Packers at 49ers (video)
During a third-and-6 scramble by 49ers quarterback Colin Kaepernick, a muddled enforcement where the difference was milliseconds wound up being a difference of four points. Packers linebacker Clay Matthews was flagged for a late hit on Kaepernick well after Kaepernick had stepped out of bounds. The two teams engaged in a small scuffle afterward, when the 49ers were hit with unnecessary roughness foul.
Because the Matthews foul was two steps after the ball was dead, the fouls were on the dead-ball side of the ledger, and the proper call is to offset the two fouls and the down counts. That would have given the 49ers a fourth down and a likely field goal situation.
Instead, Bill Leavy and the crew offset and replayed the down. The 49ers took another shot for the end zone, and they scored.
The change in enforcement is clearly defined, but a foul a half-second earlier would have a different enforcement. If the Matthews foul was a live-ball foul with Kaepernick in bounds (a different penalty, of course), and it is paired with the 49ers post-play foul as part of the continuing actions, then the fouls offset at the previous spot. Third down. Literally two steps made the difference on enforcement.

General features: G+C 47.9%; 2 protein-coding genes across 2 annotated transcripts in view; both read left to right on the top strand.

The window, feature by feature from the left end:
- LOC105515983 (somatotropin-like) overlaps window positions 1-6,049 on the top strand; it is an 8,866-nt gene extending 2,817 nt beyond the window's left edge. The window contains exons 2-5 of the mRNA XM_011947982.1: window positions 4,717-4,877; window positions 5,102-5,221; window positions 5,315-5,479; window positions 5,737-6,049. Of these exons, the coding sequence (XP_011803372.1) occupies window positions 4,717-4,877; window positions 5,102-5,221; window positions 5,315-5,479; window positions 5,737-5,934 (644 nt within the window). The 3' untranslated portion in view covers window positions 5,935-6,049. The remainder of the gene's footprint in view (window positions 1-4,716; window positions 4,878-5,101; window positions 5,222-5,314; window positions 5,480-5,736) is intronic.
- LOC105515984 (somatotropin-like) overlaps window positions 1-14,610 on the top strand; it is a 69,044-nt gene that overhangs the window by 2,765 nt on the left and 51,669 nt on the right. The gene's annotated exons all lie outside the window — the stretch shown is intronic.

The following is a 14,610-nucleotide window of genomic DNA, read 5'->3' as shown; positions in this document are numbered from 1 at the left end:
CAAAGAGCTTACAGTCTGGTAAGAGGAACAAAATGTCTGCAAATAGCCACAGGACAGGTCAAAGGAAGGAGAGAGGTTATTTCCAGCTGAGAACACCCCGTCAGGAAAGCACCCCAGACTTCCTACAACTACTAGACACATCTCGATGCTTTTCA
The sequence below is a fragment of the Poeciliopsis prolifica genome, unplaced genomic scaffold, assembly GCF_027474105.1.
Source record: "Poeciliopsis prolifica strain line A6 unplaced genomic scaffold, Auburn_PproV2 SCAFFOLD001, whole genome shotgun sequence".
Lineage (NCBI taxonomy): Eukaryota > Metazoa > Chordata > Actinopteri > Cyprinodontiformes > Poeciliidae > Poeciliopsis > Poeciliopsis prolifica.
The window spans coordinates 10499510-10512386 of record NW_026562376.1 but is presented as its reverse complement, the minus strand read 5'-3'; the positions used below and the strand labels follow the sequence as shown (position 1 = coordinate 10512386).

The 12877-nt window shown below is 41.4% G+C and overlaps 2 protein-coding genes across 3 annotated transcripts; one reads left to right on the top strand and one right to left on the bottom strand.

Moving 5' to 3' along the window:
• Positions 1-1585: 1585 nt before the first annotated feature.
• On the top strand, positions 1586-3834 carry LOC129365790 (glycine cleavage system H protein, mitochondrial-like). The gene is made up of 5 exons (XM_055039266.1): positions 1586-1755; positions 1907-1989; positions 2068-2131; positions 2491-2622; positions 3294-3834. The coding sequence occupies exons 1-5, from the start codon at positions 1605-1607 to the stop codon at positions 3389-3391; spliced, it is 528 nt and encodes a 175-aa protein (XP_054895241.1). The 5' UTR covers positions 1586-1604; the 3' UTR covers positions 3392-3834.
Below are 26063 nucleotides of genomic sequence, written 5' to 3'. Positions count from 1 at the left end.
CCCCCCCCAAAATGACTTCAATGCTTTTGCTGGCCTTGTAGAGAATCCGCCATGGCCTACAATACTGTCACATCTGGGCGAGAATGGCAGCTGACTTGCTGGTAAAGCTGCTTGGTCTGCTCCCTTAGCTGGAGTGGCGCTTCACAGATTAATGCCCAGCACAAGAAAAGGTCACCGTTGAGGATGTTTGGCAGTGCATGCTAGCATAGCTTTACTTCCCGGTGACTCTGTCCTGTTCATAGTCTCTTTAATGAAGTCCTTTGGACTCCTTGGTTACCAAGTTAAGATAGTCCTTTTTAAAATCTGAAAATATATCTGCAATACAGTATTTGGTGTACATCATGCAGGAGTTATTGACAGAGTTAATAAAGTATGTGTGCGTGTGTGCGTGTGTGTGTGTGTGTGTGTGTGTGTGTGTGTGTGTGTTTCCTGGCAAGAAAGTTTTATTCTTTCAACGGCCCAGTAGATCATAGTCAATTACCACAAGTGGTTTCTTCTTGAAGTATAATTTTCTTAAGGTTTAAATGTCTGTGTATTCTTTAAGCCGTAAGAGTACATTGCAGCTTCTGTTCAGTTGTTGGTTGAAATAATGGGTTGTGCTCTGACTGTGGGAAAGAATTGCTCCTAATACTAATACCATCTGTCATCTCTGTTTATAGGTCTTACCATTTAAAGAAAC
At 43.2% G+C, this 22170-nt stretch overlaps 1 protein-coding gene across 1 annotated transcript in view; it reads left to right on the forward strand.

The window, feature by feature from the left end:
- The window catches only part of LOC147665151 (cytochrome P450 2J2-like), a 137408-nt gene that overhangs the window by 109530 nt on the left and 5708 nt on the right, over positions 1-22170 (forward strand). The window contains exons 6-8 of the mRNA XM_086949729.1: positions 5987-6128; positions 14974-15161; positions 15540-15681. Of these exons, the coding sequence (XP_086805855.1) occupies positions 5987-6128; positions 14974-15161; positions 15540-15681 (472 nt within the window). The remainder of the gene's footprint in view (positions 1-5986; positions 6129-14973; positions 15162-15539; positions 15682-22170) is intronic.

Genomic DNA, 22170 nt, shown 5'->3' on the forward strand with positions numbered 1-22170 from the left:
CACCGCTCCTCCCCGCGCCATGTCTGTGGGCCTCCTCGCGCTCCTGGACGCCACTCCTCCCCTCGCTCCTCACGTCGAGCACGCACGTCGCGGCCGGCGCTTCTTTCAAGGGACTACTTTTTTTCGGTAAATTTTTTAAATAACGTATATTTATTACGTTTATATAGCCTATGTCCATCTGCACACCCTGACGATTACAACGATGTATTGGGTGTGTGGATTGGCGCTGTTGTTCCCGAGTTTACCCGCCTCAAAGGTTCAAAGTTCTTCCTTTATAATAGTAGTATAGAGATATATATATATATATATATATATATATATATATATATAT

Leavy spoke to a pool reporter after the game.
Pool report interview with Bill Leavy
Q: What happened?
Leavy: On the play where the quarterback went out of bounds and was hit late out of bounds and then there was a subsequent hit by a San Francisco player. The down should have counted. The penalties were both dead ball, and they should have offset at the spot where the runner went out of bounds. And it would have been fourth down.
Q: So, it should have been 4th and 2, then?
Q: Instead of a replay of 3rd and 6?
Image: Fox Sports/NFL